Why children throw temper tantrums – how to deal with them?

We all have dealt with the unholy who visits us at the most inappropriate time.
The unspoken misery of every parent and child alike.
The only devil who destroys the love we share together as a parent and child.
Yes, today we will analyse “Temper tantrums” of our loved ones.

A tantrum is the expression of a young child’s frustration with the challenges of the moment. Your child is having trouble figuring something out or completing a specific task. Your child doesn’t have the vocabulary or can’t find the words to express his or her feelings. Frustration might trigger anger — resulting in a temper tantrum.

If your child is thirsty, hungry or tired, his or her threshold for frustration is likely to be lower — and a tantrum more likely. They want to do more than they can handle. Toddlers are naturally very curious—and are thrilled to discover they can suddenly do so many things on their own.
Unfortunately, your child’s physical prowess doesn’t keep pace with his curiosity, so he gets frustrated when the block tower falls or he’s not allowed to climb the kitchen stool.
They don’t understand delayed gratification. Little kids live in the here and now, not in our cookies-are-for-after-dinner world. Not getting what they want, when they want it, is a top tantrum producer.
How to prevent tantrums?
There might be no foolproof way to prevent tantrums, but there’s plenty you can do to encourage good behaviour in even the youngest children.
For example:
  • Be consistent. Establish a daily routine so that your child knows what to expect. Stick to the routine as much as possible, including nap time and bedtime. Set reasonable limits and follow them consistently.
  • Plan ahead. Run errands when your child isn’t likely to be hungry or tired. If you’re expecting to wait in line, pack a small toy or snack to occupy your child.
  • Encourage your child to use words. Young children understand many more words than they’re able to express. If your child isn’t yet speaking — or speaking clearly — teach him or her sign language for words such as “I want,” “more,” “drink,” “hurt” and “tired.” As your child gets older, help him/her put their feelings into words.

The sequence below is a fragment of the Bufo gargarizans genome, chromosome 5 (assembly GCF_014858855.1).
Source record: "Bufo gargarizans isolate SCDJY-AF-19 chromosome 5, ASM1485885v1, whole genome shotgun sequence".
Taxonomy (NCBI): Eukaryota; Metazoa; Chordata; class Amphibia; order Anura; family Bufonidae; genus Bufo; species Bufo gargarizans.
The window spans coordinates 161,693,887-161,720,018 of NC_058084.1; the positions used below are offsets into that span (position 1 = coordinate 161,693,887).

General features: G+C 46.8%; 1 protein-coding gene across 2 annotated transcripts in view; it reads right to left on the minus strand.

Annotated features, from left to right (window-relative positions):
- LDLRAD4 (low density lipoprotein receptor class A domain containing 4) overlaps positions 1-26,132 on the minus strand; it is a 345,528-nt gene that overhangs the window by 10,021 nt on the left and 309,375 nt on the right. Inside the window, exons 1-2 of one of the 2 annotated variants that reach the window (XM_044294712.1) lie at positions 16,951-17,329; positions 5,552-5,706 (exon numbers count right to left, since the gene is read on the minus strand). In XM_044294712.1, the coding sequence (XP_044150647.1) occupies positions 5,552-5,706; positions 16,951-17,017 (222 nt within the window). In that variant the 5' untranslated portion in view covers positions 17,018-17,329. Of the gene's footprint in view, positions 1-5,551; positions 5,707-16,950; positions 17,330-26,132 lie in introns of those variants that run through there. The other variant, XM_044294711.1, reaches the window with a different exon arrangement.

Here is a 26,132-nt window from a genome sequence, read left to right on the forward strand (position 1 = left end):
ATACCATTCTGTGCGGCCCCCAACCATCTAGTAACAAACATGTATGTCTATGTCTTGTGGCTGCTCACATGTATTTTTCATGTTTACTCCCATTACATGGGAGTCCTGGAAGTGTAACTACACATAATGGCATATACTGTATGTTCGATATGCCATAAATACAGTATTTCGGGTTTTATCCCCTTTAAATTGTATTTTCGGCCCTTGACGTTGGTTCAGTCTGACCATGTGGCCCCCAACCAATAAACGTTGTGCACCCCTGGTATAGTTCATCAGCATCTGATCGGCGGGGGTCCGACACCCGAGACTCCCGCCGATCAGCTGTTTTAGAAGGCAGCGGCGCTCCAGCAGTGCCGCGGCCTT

• Let your child make choices. Avoid saying “no” to everything. To give your toddler a sense of control, let him/her make choices. “Would you like to wear your red shirt or your blue shirt?” “Would you like to eat strawberries or bananas?” “Would you like to read a book or build a tower with your blocks?”
  • Praise good behaviour. Offer extra attention when your child behaves well. Give your child a hug or tell your child how proud you are when he or she shares or follows directions.
  • Avoid situations likely to trigger tantrums. Don’t give your child toys that are far too advanced for him or her. If your child begs for toys or treats when you shop, try to steer clear of areas with these temptations. If your toddler acts up in restaurants, choose places that offer quick service.
What’s the best way to respond to a tantrum?
Typically, the best way to respond to a tantrum is to stay calm and ignore the behaviour. You also might try to distract your child. A different book or a change of location might help.
If your child is hitting or kicking someone, hold him or her until he or she calms down.
When your child quiets down, you might say, “Tantrums won’t get my attention. If you want to tell me something, you have to use your words.”
The next time your child has an episode, ask yourself “What function does this inappropriate behaviour serve?”